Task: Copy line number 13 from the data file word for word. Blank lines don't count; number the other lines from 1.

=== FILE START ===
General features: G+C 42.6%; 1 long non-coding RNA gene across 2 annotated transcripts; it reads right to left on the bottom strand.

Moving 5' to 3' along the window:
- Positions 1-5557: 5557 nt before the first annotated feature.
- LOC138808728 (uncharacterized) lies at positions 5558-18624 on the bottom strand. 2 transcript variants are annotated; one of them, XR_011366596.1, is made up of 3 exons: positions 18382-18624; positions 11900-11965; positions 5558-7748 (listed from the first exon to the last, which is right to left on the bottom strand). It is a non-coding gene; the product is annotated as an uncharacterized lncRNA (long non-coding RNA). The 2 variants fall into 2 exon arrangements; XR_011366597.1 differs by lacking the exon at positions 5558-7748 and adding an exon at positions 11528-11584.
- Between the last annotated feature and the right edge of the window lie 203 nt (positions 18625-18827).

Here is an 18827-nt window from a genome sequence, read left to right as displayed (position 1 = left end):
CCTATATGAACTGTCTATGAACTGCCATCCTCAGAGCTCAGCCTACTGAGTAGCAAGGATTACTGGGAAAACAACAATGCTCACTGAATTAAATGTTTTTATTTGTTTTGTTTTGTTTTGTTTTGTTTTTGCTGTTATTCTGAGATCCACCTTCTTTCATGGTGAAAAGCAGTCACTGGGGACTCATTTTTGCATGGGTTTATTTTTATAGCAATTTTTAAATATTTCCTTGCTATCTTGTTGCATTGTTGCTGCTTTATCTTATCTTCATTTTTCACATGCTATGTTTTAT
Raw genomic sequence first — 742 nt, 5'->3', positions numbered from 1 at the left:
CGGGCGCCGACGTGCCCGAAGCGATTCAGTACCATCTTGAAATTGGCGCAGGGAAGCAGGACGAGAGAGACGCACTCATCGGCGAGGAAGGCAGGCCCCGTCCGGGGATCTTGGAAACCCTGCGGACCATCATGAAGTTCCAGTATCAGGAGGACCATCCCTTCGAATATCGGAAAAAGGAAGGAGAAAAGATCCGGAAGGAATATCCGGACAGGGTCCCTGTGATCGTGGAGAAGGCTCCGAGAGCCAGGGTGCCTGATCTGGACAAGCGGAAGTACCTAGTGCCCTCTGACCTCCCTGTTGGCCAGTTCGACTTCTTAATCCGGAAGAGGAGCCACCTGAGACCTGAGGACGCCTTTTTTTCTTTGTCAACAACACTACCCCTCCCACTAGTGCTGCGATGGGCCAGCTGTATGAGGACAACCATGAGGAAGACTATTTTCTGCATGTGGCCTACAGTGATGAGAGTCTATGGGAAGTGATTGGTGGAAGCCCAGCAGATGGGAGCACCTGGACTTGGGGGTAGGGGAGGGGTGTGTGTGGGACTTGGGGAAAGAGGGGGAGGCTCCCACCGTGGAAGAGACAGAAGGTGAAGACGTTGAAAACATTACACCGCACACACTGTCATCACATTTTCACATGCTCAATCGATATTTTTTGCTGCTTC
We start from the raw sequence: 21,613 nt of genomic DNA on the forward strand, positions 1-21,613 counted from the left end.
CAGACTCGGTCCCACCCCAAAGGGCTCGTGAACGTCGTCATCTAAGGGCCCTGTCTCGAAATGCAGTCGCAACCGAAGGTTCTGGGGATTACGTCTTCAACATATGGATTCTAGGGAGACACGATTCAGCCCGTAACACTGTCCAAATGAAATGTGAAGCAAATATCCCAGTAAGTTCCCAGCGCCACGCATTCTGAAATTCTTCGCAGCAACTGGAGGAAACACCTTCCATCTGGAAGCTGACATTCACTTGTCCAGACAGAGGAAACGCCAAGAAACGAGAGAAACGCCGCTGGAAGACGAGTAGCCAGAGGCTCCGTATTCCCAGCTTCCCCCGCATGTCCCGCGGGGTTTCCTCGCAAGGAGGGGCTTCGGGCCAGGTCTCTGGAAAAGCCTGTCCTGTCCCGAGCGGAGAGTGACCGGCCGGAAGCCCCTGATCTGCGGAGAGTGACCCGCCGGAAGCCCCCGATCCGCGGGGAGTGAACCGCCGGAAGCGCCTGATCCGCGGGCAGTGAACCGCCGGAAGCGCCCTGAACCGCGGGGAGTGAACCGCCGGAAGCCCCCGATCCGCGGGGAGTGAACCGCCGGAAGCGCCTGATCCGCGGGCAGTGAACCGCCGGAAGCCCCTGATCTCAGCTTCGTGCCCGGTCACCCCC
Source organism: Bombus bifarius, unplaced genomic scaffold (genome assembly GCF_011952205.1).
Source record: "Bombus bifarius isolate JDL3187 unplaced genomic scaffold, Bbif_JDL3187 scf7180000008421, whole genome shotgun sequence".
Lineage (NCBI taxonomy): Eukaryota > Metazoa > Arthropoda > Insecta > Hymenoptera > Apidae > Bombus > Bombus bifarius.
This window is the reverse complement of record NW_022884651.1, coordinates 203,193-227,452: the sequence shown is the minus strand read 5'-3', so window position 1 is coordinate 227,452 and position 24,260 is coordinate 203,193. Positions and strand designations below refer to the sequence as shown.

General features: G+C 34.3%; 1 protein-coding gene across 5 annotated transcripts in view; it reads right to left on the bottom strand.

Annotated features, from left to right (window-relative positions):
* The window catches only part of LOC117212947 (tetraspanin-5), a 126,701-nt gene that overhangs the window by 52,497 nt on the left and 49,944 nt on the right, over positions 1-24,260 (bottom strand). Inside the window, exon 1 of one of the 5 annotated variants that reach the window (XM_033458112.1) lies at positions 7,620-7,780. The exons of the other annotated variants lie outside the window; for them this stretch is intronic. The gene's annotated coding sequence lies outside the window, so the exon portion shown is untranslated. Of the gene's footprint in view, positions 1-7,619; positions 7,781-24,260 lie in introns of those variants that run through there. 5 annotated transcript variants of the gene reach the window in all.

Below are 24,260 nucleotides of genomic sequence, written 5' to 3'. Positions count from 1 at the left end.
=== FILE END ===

Source record: "Bombus bifarius isolate JDL3187 unplaced genomic scaffold, Bbif_JDL3187 scf7180000008421, whole genome shotgun sequence".